In your College Walk article on Albert Ellis (“Grouped Therapy,” Winter 2010–11), your writer says that Ellis had an affair with Ayn Rand. Surely this was only an “affair” in the sense of “affaire d’honneur,” or a duel? There was no love lost between the two (see Ellis’s book Is Objectivism a Religion?). What evidence, if any, is there that there was ever a romance between them?
Ralph Linsker ’67CC, ’72GSAS
I have been conducting research for a novel and screenplay on the life of my grandfather, Sherwood F. Moran ’16UTS, who, following Pearl Harbor, interrupted his work as a missionary in Japan to join the Marines at age 56, landing on Guadalcanal to humanely interrogate young fanatical, suicidal POWs.
Also during the war, his son, my late father, Japan-born, Japanese-fluent Sherwood R. Moran, served as a code breaker in the Pacific, where he was friends with Donald Keene and Ted de Bary. They were part of a small group who could read, write, and speak the enemy language, and of course now, with the passage of the decades, that small group has become much, much smaller.
Reading about Keene and de Bary in the past two issues of Columbia Magazine (Michael Shavelson’s fine review of Keene’s So Lovely a Country Will Never Perish: Wartime Diaries of Japanese Writers in the Fall 2010 issue, and Thomas Vinciguerra’s interesting College Walk about de Bary in the Winter 2010–11 issue) reconnected me with two men who were part of not just that noble effort, but of my father’s life, and whom I last saw during my graduate school days more than 40 years ago. I thank you. It is heartwarming to know that those two warrior scholars still walk among us.
David Moran ’70GSAS
Professor Robert Harpur, lampooned in Vardill’s 1766 cartoon “College Intrigues, or the Amors of Patrick Pagan” (Finals, Winter 2010–11) was more than just another one of Alexander Hamilton’s tutors. The historian J. T. Flexner credits Harpur with instilling the advanced math and physics (“natural philosophy”) skills that allowed the unqualified and slight former student to ascend to an artillery captaincy heavily reliant on such knowledge, a position of inestimable value throughout the Revolution, and well noted by General Washington.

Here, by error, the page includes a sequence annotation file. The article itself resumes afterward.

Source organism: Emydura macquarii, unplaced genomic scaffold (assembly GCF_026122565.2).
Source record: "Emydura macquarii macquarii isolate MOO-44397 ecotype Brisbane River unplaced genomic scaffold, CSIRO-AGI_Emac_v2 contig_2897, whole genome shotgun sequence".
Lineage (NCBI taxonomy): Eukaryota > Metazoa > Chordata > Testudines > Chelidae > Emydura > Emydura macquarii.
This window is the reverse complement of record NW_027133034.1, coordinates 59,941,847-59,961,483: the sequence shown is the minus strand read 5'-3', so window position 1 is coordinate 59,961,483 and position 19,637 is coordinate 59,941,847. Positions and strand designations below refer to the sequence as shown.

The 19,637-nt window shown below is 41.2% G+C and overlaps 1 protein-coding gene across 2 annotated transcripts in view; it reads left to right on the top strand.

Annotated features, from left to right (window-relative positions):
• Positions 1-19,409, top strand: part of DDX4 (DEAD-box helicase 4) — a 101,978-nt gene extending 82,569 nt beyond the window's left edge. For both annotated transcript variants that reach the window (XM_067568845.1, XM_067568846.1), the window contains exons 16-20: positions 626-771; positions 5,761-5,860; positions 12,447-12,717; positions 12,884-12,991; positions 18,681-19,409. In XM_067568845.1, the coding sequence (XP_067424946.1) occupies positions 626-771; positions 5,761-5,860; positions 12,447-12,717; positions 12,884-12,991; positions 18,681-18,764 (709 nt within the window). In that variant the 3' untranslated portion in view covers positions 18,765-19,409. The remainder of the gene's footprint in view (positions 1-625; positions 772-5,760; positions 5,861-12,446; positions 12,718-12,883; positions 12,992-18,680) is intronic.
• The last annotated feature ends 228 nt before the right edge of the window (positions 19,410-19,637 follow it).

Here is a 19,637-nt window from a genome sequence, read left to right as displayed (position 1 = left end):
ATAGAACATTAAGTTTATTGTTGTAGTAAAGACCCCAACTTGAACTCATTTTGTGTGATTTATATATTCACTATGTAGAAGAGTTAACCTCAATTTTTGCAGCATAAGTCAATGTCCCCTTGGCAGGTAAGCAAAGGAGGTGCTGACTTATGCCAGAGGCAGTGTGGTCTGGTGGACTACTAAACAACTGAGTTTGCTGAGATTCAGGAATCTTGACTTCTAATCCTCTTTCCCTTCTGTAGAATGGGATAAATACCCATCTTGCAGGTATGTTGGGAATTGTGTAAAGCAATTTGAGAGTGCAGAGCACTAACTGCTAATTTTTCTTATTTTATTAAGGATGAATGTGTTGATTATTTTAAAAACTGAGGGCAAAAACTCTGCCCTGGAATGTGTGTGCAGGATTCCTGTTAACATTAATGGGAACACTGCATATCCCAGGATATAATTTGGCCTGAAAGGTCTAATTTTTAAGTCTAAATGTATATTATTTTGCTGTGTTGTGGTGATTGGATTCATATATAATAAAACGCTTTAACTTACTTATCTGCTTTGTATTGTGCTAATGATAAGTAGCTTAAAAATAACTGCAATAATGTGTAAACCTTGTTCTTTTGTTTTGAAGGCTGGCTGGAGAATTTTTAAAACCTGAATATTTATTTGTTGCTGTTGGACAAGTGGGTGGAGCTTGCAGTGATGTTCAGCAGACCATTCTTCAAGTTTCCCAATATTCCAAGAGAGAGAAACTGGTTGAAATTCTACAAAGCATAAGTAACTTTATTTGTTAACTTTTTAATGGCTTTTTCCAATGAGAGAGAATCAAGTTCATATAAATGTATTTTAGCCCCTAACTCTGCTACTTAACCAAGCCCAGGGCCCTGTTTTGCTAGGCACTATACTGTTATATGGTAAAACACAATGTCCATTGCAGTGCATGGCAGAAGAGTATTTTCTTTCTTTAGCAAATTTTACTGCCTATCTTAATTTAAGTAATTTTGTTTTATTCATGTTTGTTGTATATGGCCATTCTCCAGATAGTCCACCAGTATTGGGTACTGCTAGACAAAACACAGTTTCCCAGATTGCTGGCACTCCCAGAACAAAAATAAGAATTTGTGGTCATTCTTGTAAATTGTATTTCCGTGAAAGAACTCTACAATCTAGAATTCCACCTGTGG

What American history would we write if Harpur had left King’s for good in 1767, before Hamilton had a chance to meet him some five years later?
Parenthetically, Hamilton finely outfitted his artillery troops with the last of his funds from his St. Croix sponsors, money intended for tuition.
William A. Taylor ’70GSAPP
St. Croix, VI
So Claude Suhl considers himself a veteran, but one who fought for his country by blocking the steps of Low Library to prevent the ROTC from recruiting on campus; by being dragged away from anti–Vietnam War rallies by the police; and by registering voters in South Carolina for Martin Luther King’s Southern Christian Leadership Conference (Letters, Winter 2010–11).
I invite Suhl to visit his local VFW and American Legion posts armed with a copy of that issue of Columbia Magazine (since he has evidently never been armed with anything else) to discuss his veteran status with the real veterans, who sacrificed so much by going in harm’s way for their country. I am sure the ensuing discussions will be lively and may even help round out Suhl’s education.
David Clayton Carrad ’66JRN
Claude Suhl is by no means a veteran. What he was demonstrating were the rights to protest and carry out the act of free speech against the very people who provided it to him.
The ROTC does not or did not recruit. The Reserve Officers’ Training Corps is a college-based officer commissioning program that men and women voluntarily elect to pursue. It also provides financial aid to those pursuing a career in the military. By “prevent[ing] the ROTC” from being on the Columbia campus, you made it more difficult for young Americans, including me, to utilize a fantastic program and pursue a career of their choosing.
Lt. Col. John H. Gadjo ’86SEAS
A Complex Syndrome
In regard to Zev Lewinson’s letter about mercury causing autism (Winter 2010–11), anecdotal evidence is usually useless. Millions of people are walking around with mercury fillings and no thyroid problems. Coincidence does not mean cause. Lewinson should look up the Danish study in which two groups of children were followed, one given vaccines stabilized with mercury and the other with mercury-free vaccines. There was no difference in the incidence of autism between the two groups. So much for the mercury theory. Autism is a syndrome complex and has multiple causes; so far not one has been shown to be directly related.
Joseph Marcus ’72PS
Great Neck, NY